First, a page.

Berlin Art@Site Stephan Balkenhol Grosser Mann mit kleinem Mann

Stephan Balkenhol


Grosser Mann mit kleinem Mann

Pariser Platz 6A
Die Skulptur von Stephan Balkenhol wurde 2009 zum 50. Jahr der Grundsteinlegung des Verlagshauses Axel Springer enthüllt. Das Verlagshaus wurde 1959 direkt an der Grenze des amerikanischen Sektors zum sowjetischen Sektor errichtet. Es stand 28 Jahre lang unmittelbar an der Berliner Mauer. In die Skulptur wurden Originalteile der Mauer integriert.
Die Skulptur „Balanceakt“ von Stephan Balkenhol erinnert an den 50. Jahrestag der Grundsteinlegung des Axel-Springer-Hauses. Der Verleger Axel Springer errichtete es 1959 unmittelbar an der Grenze zum sowjetischen Sektor Berlins, dem späteren Verlauf der Berliner Mauer. Sein Haus wurde ein Leuchtturm des freien Westens.
An seinem Traum von der deutschen Einheit hielt Axel Springer gegen alle Widerstände fest. Sein unwandelbares Bekenntnis zu Freiheit und Selbstbestimmung der gesamten Nation hat dazu beigetragen, die Mauer zu überwinden. Stephan Balkenhol schuf das Bauwerk 2009, 20 Jahre nach dem Fall der Mauer, auf Anregung der Bild-Zeitung. Die 5,80 m hohe Arbeit besteht aus bemalter Bronze, Beton und Teilen der Berliner Mauer.
The sculpture by Stephan Balkenhol was unveiled on the 50th year of the foundation stone of the publishing house Axel Springer of 2009. The publishing house was built in 1959 right on the border of the American sector to the Soviet sector. It stood for 28 years directly at the Berlin Wall. In the sculpture original parts of the wall were built.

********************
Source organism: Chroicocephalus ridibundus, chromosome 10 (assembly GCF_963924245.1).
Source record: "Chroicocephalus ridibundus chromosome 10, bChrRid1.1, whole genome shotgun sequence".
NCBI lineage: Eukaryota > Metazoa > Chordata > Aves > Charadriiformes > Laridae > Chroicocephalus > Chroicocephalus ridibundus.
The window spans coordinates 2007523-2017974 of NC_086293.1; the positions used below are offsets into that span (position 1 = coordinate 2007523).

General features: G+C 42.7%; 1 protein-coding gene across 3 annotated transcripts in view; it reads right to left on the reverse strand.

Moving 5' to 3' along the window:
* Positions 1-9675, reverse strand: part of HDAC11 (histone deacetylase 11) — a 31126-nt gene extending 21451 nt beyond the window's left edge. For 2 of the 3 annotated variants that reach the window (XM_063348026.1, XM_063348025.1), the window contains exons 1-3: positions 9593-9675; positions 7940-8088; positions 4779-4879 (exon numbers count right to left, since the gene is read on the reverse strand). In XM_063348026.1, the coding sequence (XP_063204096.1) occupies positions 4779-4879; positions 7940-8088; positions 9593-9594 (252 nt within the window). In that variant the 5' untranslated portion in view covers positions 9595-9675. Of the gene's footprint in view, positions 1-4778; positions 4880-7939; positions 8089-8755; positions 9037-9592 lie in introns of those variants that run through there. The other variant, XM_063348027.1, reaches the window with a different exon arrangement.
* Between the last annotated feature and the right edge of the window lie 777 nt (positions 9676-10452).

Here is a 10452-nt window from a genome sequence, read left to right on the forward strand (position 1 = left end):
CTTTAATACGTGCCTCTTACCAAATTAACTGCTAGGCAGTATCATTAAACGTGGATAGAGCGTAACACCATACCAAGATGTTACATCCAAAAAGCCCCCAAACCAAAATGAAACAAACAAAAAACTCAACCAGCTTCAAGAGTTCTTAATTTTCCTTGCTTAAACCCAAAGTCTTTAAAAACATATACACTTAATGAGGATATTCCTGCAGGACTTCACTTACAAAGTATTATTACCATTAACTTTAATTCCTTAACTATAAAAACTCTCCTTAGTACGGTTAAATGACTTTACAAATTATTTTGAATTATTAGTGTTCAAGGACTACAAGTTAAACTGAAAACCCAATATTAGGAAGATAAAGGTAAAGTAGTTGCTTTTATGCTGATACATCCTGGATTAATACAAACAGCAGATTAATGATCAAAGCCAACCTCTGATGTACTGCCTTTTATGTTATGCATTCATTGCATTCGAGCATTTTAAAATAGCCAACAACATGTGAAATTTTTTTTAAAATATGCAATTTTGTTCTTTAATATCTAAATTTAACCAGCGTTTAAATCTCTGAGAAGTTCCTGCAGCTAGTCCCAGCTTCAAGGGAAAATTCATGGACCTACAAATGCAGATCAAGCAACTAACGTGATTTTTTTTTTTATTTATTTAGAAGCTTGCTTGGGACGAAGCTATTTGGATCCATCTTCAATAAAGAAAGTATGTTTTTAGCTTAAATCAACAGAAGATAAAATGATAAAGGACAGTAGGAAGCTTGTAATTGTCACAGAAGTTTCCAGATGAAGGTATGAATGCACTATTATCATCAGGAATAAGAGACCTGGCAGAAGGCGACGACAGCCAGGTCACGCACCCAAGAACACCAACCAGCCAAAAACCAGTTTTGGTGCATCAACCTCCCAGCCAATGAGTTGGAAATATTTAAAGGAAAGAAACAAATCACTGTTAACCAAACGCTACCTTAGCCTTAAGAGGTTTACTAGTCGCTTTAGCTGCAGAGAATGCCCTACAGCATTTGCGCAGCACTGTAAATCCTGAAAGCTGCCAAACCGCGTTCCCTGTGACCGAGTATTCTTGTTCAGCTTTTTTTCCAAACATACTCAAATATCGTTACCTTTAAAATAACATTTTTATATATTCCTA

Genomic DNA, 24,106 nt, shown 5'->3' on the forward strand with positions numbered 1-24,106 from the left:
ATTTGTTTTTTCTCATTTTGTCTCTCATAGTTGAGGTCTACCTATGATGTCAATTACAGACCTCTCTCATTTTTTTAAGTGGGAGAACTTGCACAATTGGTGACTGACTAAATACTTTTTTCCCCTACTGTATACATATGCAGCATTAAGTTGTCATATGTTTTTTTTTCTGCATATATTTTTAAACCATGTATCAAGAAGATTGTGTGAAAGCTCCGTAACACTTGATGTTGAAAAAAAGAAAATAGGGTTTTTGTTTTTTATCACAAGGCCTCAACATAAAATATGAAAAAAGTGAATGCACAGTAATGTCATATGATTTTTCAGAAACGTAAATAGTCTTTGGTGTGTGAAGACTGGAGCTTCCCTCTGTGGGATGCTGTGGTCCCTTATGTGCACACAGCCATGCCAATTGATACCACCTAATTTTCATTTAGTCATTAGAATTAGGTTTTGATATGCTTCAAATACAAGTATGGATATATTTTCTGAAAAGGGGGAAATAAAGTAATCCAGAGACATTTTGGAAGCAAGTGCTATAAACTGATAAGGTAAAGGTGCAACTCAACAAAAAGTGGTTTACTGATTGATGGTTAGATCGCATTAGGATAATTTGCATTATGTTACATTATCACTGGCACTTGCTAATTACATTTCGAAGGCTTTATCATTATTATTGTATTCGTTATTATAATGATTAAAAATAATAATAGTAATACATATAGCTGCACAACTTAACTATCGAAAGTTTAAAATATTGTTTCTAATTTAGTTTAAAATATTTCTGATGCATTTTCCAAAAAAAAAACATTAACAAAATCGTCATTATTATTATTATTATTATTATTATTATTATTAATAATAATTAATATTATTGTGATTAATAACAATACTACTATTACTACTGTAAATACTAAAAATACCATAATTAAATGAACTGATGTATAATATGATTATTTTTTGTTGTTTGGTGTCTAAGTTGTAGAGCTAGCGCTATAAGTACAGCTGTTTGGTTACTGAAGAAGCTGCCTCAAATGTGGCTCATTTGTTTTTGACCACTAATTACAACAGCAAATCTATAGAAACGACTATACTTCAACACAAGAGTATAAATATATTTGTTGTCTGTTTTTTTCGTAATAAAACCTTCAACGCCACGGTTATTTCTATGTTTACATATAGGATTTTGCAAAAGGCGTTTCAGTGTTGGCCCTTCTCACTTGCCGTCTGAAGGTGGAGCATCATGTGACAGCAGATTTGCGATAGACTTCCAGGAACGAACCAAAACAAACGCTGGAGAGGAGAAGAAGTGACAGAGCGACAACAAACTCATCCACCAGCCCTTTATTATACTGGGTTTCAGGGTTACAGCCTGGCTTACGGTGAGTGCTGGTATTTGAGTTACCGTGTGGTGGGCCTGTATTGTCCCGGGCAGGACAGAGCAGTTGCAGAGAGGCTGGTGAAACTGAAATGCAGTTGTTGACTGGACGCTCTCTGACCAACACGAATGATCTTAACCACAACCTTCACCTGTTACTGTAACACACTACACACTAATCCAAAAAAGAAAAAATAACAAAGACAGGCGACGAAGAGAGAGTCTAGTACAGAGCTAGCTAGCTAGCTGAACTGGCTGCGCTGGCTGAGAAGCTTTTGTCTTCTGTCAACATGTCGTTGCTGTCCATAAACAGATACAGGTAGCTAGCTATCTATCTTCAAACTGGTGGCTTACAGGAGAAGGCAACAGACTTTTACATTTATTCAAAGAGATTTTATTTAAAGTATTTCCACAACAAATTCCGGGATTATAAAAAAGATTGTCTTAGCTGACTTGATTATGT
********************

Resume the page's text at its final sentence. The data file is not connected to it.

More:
The sculpture"Balancing Act" by Stephan Balkenhol commemorates the 50th anniversary of the foundation stone of the Axel Springer building. The publisher Axel Springer erected in 1959 near the border of the Soviet sector of Berlin, the later course of the Berlin Wall. His house was a lighthouse of the free West.
At its dream of the unification of Germany, Axel Springer held against all odds. His unchanging commitment to freedom and self-determination of the whole nation has helped to overcome the wall. Stephan Balkenhol created the monument in 2009, 20 years after the fall of the wall, at the suggestion of the Bild newspaper. The 5.80 m high work consists of painted bronze, concrete and parts of the Berlin Wall.
Stephan Balkenhol’s (1957, Fritzlar, Germany) sculptures of men and women, mostly carved out of one massive block of wood with polychrome surfaces, are worldwide known and appreciated. His figures are a kind of twenty-first century “everyman” – neither idealized nor individualized. A critic once described his ‘standing man’ as ‘the type of man you would never notice in a crowd.”
They can be considered as archetypes of the human figure, as they seem to copy the human uniformity. Their poses can easily be mistaken for a viewer looking at them in a museum or gallery. There is no pathos speaking out of their gestures or expressions. Balkenhol’s figures look almost alive, they look almost as somebody we know. Their gaze seems to be fixed to the near as well as to the far spot beyond reality. They do not have a specific expression though they have something which goes beyond that. As Balkenhol himself comments his figures are ”above all” “beautiful, silent, lively”. They “say a lot and nothing”.
Balkenhol’s sculptures are lodged in the temporal and stylistic continuity that extends from ancient Egypt through medieval polychrome wood statuary to Renaissance portraiture. At the same time Balkenhol’s work refers to principles of minimal art, and one may very well see it as a heritage of Ulrich Rückriem’s teaching.
Stephan Balkenhol has exhibited widely in Europe and the United States, including the Musee de Grenoble, France (2010), Deichtorhallen, Hamburg (2009), Staatsliche Kunsthalle Baden-Baden Germany (2006), Museum der Moderne, Salzbourg, Austria (2006), The National Museum of Contemporary Art, Osaka, Japan (2005), Sprengler Museum, Hannover, Germany (2003), Fries Museum, Leeuwarden, Netherlands (2001), C.G.A.C. Santiago de Compostela, Spain (2001), The Hirshhorn Museum, Washington D.C., USA (1995). Balkenhol attended the Hochschule für bildende Künste in Hamburg and was taught by Ulrich Rückriem.